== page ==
Though the study examined potential alternatives to the quarterly allowance – a return to capped corporate and union donations, more generous tax write-offs for individual donations, and an American-style “check-off” system, allowing tax filers to indicate on their return whether they want to direct some public money to their favourite party – they all would fall considerably short of replacing the subsidies upon which political organizations now rely, the authors calculated.

It’s little wonder parties have become hooked on the subsidies to the point where removing them now could be devastating, Mr. LeDrew says. “Money is the mother’s milk of politics. Taxpayers’ money is the mother’s milk with a drop of scotch in it.”

As it happens, one unforeseen result of party organizations enjoying such a steady, lucrative cash flow, Mr. Flanagan says, is the emergence of a “permanent campaign” model, with party organizations now keeping their war-rooms open, keeping up voter identification campaigns, and increasingly running ads targeting opponents between election periods: a “campaign virtually all the time.”

Still, Duff Conacher, co-ordinator of the Ottawa-based advocacy group Democracy Watch, says that, compared to all other models, the taxpayer allowance is the best system for keeping moneyed influence out of politics. “There isn’t a more democratic way to do it,” he says.

And with no ready alternative, the Tories might be better to stick merely with adjusting levers in the existing system, Mr. Flanagan suggests: they could look at reducing the $1.95 per vote allowance, allowing small businesses to contribute, or readjusting tax credits for individual donations. “Changing it now is going to be harder than passing it.” But he’s firm that whatever alterations they have in mind should not be undertaken without a consensus among the major federal parties. “I think it’s bad policy to do any of these changes unilaterally. This is where the Liberals got us on the wrong track; the Liberals pushed through their changes.” The Conservatives have only followed suit. And while gaming the election system in their own favour may be any party’s natural instinct, Mr. Flanagan says, it’s no way to run a democracy.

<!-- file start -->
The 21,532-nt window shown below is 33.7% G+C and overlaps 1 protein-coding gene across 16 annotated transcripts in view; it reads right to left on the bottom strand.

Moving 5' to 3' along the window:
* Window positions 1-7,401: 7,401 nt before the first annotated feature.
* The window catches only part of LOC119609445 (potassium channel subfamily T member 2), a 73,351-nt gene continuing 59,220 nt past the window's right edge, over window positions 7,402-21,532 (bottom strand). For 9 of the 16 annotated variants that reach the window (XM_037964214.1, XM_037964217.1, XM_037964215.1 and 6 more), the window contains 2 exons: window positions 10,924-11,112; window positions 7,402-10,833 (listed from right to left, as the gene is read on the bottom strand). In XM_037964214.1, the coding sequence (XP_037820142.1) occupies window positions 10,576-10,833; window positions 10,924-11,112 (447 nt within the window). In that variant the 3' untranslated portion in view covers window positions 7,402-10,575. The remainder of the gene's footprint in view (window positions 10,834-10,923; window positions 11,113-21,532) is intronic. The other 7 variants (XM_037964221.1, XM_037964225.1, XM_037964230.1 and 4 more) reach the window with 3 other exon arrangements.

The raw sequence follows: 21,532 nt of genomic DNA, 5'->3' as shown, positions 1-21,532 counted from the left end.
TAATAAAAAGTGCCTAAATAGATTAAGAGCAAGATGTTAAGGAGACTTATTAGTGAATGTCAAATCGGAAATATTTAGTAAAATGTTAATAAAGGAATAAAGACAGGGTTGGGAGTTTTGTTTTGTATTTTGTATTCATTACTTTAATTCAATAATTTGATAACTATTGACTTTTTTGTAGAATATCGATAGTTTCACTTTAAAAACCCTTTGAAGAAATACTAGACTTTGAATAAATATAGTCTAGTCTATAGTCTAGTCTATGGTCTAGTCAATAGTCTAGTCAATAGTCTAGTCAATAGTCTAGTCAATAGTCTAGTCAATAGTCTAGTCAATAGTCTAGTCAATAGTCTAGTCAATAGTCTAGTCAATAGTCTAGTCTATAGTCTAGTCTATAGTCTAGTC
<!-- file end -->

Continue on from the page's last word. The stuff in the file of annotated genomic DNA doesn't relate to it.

National Post

Independent MP versus Party members

Independent MP versus Party members


Posted 1 year ago

An independent member of Canada’s Parliament has the same rights and resources as any other member but may have limited ability to influence decisions.

If elected as MP for the Haldimand-Norfolk riding, independent candidate Gary McHale will have a seat in the House of Commons and has the right to vote.

Because an independent is not aligned with a party, the MP is not as connected to things, said a Brock University political science professor.

Political party members have access to party-financed services including staff and research resources, said David Siegel in an interview with The Chronicle.

An independent will be given an office in the East Block and has the same funding and staff as any other member. He would not be discriminated against, he added.

How a back bencher can affect a vote will depend on the composition of the house, Siegel n the past it has been shown that one vote can be very important, he added referring to independent MP Charles Cadman.

In 2005, his vote in support of the Liberal budget prevented an election. He died of skin cancer a few months later.

According to a Feb. 2008 Toronto Star story, Conservative officials Tom Flanagan and Doug Finley, who is married to Diane Finley, met with Cadman two days before the non-confidence vote. In a joint statement, the two men stated that as campaign officials they could help Cadman with a Conservative nomination and campaign.

Based on a quote in Like A Rock: the Chuck Cadman Story written by Tom Zytaruk, The Star quoted Cadman’s wife as saying her husband threw two Conservative representatives out of his office after they mentioned a $1 million life insurance policy if he became a member of the party before the vote.

So if the new government is a minority, again a sole independent vote will be very important, pointed out Siegel. In the case of a majority, no one on the minority has much influence, he added.

As a member of Parliament, an independent has the ability to make a case for a meeting with cabinet minister and will be looked at differently than a request by an individual, Siegel said. While able to get the ear of a minister, an independent does not necessarily get what they want, he added.